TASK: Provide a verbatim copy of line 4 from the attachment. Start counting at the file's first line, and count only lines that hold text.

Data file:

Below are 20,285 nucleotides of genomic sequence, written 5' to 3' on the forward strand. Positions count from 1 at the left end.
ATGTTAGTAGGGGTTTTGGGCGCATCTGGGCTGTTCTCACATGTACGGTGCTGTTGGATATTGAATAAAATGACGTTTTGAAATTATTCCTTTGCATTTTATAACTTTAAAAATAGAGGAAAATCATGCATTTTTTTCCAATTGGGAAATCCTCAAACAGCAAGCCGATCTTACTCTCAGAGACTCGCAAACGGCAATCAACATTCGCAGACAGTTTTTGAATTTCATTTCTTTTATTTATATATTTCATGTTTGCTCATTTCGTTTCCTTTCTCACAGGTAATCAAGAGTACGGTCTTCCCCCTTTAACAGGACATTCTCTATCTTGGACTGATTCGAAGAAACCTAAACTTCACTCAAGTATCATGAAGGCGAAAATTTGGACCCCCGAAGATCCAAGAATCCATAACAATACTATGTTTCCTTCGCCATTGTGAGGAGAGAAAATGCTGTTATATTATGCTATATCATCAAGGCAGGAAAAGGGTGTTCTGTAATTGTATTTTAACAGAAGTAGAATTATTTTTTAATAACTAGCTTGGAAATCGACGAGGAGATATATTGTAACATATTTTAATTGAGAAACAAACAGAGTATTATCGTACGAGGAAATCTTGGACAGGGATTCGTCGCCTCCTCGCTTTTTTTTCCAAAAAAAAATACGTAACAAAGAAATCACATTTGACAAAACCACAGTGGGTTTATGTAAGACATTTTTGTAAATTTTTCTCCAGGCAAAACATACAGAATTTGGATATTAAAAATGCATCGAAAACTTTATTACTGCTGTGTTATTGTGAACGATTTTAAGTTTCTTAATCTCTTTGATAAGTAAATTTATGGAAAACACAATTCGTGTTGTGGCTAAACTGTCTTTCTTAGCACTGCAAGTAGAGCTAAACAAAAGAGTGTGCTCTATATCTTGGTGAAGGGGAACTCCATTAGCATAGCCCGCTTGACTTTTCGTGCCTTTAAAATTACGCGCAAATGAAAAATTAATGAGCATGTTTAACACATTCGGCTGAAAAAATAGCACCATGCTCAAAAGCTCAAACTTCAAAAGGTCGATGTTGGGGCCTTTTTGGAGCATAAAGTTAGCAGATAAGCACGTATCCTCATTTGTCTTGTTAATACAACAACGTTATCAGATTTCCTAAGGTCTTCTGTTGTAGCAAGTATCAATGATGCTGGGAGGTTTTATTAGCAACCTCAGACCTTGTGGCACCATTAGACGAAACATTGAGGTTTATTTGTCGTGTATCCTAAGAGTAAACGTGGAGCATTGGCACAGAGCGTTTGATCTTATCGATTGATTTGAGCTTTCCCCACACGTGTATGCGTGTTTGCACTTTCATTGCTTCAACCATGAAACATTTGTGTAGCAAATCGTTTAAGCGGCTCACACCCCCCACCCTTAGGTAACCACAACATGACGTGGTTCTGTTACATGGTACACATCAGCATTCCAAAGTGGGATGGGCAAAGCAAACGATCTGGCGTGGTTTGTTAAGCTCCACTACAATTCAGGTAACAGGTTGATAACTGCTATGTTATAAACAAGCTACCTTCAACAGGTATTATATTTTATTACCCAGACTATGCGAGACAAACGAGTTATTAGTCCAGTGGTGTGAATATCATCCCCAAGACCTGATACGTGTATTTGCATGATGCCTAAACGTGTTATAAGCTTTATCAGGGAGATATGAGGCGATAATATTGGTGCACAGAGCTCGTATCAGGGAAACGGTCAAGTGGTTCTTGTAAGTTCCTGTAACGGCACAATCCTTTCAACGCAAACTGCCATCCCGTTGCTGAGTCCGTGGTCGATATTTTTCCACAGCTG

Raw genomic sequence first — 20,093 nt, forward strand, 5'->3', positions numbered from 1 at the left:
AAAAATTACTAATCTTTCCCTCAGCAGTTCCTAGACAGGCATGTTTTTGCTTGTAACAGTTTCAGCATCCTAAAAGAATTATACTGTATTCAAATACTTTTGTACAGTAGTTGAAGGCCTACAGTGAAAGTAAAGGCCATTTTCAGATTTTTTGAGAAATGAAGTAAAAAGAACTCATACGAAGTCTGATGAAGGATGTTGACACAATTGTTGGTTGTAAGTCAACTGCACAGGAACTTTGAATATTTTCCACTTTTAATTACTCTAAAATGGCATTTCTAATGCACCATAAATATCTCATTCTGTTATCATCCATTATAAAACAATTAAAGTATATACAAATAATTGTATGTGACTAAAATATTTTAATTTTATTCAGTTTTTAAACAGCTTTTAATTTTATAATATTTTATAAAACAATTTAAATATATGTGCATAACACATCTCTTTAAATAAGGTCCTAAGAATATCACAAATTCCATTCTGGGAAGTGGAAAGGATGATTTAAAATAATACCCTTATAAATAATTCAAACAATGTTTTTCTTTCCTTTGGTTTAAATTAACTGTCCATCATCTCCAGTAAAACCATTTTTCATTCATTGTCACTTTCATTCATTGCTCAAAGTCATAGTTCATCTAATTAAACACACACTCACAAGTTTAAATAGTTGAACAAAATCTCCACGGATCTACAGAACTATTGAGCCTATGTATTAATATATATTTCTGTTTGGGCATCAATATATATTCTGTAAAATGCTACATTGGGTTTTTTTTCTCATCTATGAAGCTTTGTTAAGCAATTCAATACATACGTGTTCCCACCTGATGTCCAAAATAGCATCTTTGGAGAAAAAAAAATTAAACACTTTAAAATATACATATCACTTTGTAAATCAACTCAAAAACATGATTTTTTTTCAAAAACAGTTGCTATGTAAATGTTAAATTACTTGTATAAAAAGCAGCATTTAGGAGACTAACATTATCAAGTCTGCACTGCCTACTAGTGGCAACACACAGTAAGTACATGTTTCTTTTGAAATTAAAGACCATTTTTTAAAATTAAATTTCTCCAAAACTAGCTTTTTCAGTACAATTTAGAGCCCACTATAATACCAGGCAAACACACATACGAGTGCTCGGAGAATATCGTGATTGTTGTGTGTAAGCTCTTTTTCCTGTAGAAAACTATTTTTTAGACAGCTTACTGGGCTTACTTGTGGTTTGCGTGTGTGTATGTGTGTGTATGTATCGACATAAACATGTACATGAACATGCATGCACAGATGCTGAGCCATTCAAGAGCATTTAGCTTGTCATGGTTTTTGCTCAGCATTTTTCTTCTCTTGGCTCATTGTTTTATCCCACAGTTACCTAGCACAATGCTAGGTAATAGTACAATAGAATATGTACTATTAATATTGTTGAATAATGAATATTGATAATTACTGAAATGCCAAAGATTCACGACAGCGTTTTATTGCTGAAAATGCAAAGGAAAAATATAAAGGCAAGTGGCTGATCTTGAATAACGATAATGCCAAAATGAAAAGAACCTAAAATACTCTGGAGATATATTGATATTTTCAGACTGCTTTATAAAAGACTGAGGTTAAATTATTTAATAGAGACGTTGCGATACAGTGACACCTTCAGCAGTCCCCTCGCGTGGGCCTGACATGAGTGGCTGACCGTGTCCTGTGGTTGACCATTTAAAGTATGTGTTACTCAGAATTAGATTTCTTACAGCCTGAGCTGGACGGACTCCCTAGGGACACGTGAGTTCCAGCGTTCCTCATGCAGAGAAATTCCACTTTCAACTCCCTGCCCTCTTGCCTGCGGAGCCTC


AAAAATTACTAATCTTTCCCTCAGCAGTTCCTAGACAGGCATGTTTTTGCTTGTAACAGTTTCAGCATCCTAAAAGAATTATACTGTATTCAAATACTTTTGTACAGTAGTTGAAGGCCTACAGTGAAAGTAAAGGCCATTTTCAGATTTTTTGAGAAATGAAGTAAAAAGAACTCATACGAAGTCTGATGAAGGATGTTGACACAATTGTTGGTTGTAAGTCAACTGCACAGGAACTTTGAATATTTTCCACTTTTAATTACTCTAAAATGGCATTTCTAATGCACCATAAATATCTCATTCTGTTATCATCCATTATAAAACAATTAAAGTATATACAAATAATTGTATGTGACTAAAATATTTTAATTTTATTCAGTTTTTAAACAGCTTTTAATTTTATAATATTTTATAAAACAATTTAAATATATGTGCATAACACATCTCTTTAAATAAGGTCCTAAGAATATCACAAATTCCATTCTGGGAAGTGGAAAGGATGATTTAAAATAATACCCTTATAAATAATTCAAACAATGTTTTTCTTTCCTTTGGTTTAAATTAACTGTCCATCATCTCCAGTAAAACCATTTTTCATTCATTGTCACTTTCATTCATTGCTCAAAGTCATAGTTCATCTAATTAAACACACACTCACAAGTTTAAATAGTTGAACAAAATCTCCACGGATCTACAGAACTATTGAGCCTATGTATTAATATATATTTCTGTTTGGGCATCAATATATATTCTGTAAAATGCTACATTGGGTTTTTTTTCTCATCTATGAAGCTTTGTTAAGCAATTCAATACATACGTGTTCCCACCTGATGTCCAAAATAGCATCTTTGGAGAAAAAAAAATTAAACACTTTAAAATATACATATCACTTTGTAAATCAACTCAAAAACATGATTTTTTTTCAAAAACAGTTGCTATGTAAATGTTAAATTACTTGTATAAAAAGCAGCATTTAGGAGACTAACATTATCAAGTCTGCACTGCCTACTAGTGGCAACACACAGTAAGTACATGTTTCTTTTGAAATTAAAGACCATTTTTTAAAATTAAATTTCTCCAAAACTAGCTTTTTCAGTACAATTTAGAGCCCACTATAATACCAGGCAAACACACATACGAGTGCTCGGAGAATATCGTGATTGTTGTGTGTAAGCTCTTTTTCCTGTAGAAAACTATTTTTTAGACAGCTTACTGGGCTTACTTGTGGTTTGCGTGTGTGTATGTGTGTGTATGTATCGACATAAACATGTACATGAACATGCATGCACAGATGCTGAGCCATTCAAGAGCATTTAGCTTGTCATGGTTTTTGCTCAGCATTTTTCTTCTCTTGGCTCATTGTTTTATCCCACAGTTACCTAGCACAATGCTAGGTAATAGTACAATAGAATATGTACTATTAATATTGTTGAATAATGAATATTGATAATTACTGAAATGCCAAAGATTCACGACAGCGTTTTATTGCTGAAAATGCAAAGGAAAAATATAAAGGCAAGTGGCTGATCTTGAATAACGATAATGCCAAAATGAAAAGAACCTAAAATACTCTGGAGATATATTGATATTTTCAGACTGCTTTATAAAAGACTGAGGTTAAATTATTTAATAGAGACGTTGCGATACAGTGACACCTTCAGCAGTCCCCTCGCGTGGGCCTGACATGAGTGGCTGACCGTGTCCTGTGGTTGACCATTTAAAGTATGTGTTACTCAGAATTAGATTTCTTACAGCCTGAGCTGGACGGACTCCCTAGGGACACGTGAGTTCCAGCGTTCCTCATGCAGAGAAATTCCACTTTCAACTCCCTGCCCTCTTGCCTGCGGAGCCTC